These landmarks may also be used to avoid injury to other structures during all-epiphyseal drilling of the femur. Several structures are at risk, including the distal femoral physis, the articular cartilage, the origin of the popliteus, the anterolateral ligament, and the LCL. Clinically important injury to the distal femoral physis with subsequent growth disturbance is a potential complication of all-epiphyseal ACL reconstruction24. Although physeal injury has been a frequent topic of investigation, damage to other vital extra-articular structures, including the LCL, has not been studied, to our knowledge. This is of particular importance when using techniques that drill full-diameter tunnels across the entire lateral femoral condyle rather than partial tunnels or sockets that require only a pilot hole to breach the lateral femoral cortex. On the basis of the results of the current study, a tunnel as large as 8 mm, which starts posterior to the LCL origin on the lateral aspect of the femur and enters the joint at the ACL origin, can be placed without direct injury to the LCL. This drill orientation may avoid the LCL, but caution is necessary to avoid having the drill-hole exit too posteriorly, which may enter the articular cartilage region of the distal and/or posterior aspect of the lateral femoral condyle (e.g., “posterior wall blowout”). If the tunnel is started anterior to the LCL origin and perhaps too inferior to the LCL origin on the lateral femoral condyle, the popliteus tendon origin may be at risk. In order to minimize these risks, several steps may be taken. First, a drilling technique can be utilized that orients the tunnel from the center of the femoral ACL footprint directly lateral (e.g., perpendicular to the femoral axis and parallel to the posterior condylar axis) such that a guide pin appears as a dot on a perfect lateral fluoroscopic view of the knee. This would allow 6 mm of clearance to the origin of the LCL and would avoid posterior wall “blowout.” Second, in order to minimize lateral wall compromise, the surgeon could compress the hamstring graft in order to use the smallest possible tunnel25. Finally, using this drilling technique in conjunction with a partial-length tunnel and/or socket that does not fully traverse the lateral femoral condyle (e.g., suspensory fixation) would allow greater tolerance to slight variations in position while minimizing the risk of injury to the LCL femoral origin. This study information may also be valuable in rare cases of multiple ligament knee injury in a skeletally immature patient. In patients who require LCL reconstruction and/or repair, this information may guide placement of grafts, drill-holes, or soft-tissue repair devices.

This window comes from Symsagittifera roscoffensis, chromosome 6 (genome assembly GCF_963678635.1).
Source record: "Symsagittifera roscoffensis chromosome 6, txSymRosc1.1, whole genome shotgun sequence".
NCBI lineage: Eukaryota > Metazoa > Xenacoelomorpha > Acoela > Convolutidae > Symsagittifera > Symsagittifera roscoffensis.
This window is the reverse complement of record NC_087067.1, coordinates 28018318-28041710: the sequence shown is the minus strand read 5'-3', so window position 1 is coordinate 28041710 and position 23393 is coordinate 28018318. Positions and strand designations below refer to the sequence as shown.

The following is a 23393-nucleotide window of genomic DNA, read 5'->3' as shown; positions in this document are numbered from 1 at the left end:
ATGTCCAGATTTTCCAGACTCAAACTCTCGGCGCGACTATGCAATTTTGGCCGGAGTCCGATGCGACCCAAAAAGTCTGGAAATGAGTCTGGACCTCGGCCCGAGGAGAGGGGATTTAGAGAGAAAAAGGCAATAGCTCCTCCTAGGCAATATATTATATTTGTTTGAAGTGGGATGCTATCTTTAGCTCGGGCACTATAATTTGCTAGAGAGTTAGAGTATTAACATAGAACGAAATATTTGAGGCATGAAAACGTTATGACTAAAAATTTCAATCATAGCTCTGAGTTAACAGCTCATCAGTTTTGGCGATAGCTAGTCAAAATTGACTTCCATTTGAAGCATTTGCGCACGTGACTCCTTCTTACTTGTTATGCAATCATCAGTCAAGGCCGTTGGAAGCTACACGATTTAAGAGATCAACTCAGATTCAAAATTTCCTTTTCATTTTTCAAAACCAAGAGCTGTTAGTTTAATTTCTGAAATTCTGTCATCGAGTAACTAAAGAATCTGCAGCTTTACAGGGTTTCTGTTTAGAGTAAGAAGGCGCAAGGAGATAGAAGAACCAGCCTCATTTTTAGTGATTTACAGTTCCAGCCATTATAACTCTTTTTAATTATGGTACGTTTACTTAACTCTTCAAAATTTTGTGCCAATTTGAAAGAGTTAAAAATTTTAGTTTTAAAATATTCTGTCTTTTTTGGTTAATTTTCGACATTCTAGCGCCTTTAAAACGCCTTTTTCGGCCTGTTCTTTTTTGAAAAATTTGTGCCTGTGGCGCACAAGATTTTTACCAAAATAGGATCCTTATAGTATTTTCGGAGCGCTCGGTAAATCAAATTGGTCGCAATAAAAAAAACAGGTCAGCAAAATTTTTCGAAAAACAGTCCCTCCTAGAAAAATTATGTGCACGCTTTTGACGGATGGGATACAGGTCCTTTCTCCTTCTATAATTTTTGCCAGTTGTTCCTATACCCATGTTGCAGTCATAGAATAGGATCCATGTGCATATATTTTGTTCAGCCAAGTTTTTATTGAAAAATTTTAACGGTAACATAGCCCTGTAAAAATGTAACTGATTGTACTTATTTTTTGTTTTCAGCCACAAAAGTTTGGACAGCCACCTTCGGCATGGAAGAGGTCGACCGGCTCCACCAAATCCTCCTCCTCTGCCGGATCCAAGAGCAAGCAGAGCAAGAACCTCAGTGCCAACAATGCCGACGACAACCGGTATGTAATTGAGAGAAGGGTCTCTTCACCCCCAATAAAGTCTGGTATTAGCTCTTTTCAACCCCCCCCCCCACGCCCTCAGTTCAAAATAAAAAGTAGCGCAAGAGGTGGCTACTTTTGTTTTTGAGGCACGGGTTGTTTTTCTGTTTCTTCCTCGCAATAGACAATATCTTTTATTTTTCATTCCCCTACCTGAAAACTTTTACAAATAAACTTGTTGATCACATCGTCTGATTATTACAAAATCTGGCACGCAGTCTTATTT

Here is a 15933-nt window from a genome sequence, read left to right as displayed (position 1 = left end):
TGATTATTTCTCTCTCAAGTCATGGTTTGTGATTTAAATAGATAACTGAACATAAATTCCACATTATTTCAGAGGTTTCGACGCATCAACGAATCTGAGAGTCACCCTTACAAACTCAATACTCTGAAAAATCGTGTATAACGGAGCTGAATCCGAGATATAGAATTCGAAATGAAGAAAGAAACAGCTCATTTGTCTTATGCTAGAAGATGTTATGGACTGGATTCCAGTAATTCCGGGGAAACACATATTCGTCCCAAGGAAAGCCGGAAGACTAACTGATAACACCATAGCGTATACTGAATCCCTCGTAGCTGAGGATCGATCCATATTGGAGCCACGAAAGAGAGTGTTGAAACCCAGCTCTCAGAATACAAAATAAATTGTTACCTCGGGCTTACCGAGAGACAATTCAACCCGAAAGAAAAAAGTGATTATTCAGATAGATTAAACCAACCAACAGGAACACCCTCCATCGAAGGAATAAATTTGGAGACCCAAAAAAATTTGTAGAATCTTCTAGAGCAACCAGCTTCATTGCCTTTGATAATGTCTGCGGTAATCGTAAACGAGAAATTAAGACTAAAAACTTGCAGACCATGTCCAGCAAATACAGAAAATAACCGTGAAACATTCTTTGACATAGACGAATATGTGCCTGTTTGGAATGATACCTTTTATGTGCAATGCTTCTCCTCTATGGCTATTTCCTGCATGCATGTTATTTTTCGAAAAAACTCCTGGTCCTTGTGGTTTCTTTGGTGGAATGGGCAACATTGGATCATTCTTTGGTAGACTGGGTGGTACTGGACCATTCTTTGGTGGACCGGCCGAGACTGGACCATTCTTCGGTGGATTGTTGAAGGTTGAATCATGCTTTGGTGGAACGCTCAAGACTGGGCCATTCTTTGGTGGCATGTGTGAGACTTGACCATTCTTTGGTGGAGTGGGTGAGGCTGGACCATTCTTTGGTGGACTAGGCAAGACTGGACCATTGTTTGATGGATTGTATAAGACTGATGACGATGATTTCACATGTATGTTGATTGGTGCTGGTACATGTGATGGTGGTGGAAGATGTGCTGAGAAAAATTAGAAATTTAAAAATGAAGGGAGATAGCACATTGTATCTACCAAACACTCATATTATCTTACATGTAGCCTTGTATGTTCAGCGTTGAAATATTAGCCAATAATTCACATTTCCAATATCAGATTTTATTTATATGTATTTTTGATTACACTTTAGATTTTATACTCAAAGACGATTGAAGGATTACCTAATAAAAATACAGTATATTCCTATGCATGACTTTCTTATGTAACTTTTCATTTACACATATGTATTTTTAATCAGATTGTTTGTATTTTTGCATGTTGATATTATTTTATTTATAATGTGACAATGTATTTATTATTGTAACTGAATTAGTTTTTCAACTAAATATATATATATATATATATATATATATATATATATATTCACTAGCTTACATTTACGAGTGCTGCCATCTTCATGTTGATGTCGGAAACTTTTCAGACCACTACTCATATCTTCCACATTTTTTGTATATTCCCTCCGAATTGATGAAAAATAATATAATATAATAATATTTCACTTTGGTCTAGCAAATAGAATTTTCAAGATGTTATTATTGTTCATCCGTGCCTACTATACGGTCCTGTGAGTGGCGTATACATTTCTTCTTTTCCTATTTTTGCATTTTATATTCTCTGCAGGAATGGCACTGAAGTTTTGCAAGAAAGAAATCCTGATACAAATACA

This project is not without limitations. Access to pediatric cadaveric tissue is severely limited, and the sample size for this study is small. Larger sample sizes would strengthen the anatomic landmark recommendations. Larger sample sizes with a more diverse age range of pediatric and adolescent specimens would allow for a better understanding of how these anatomic landmarks and their relationships might change over time during skeletal development. However, the ages of the specimen donors in this study (7 to 11 years old) make our findings highly relevant for surgeons performing epiphysis-based reconstructions in the pediatric population. We also employed a simulated perfect lateral fluoroscopic view generated from CT scan images, and it remains to be studied whether small changes in rotation during fluoroscopic examination might change these reference points significantly, as has been shown in other knee reconstruction techniques such as medial patellofemoral ligament reconstruction26. However, using CT scans allowed us to obtain smaller slices (2 mm) than typically obtained by magnetic resonance imaging, which likely allowed for more accurate measurements that may not be obtainable using intraoperative lateral fluoroscopy. Future studies should attempt to verify these landmarks with different techniques, both cadaveric and, perhaps, with indirect imaging.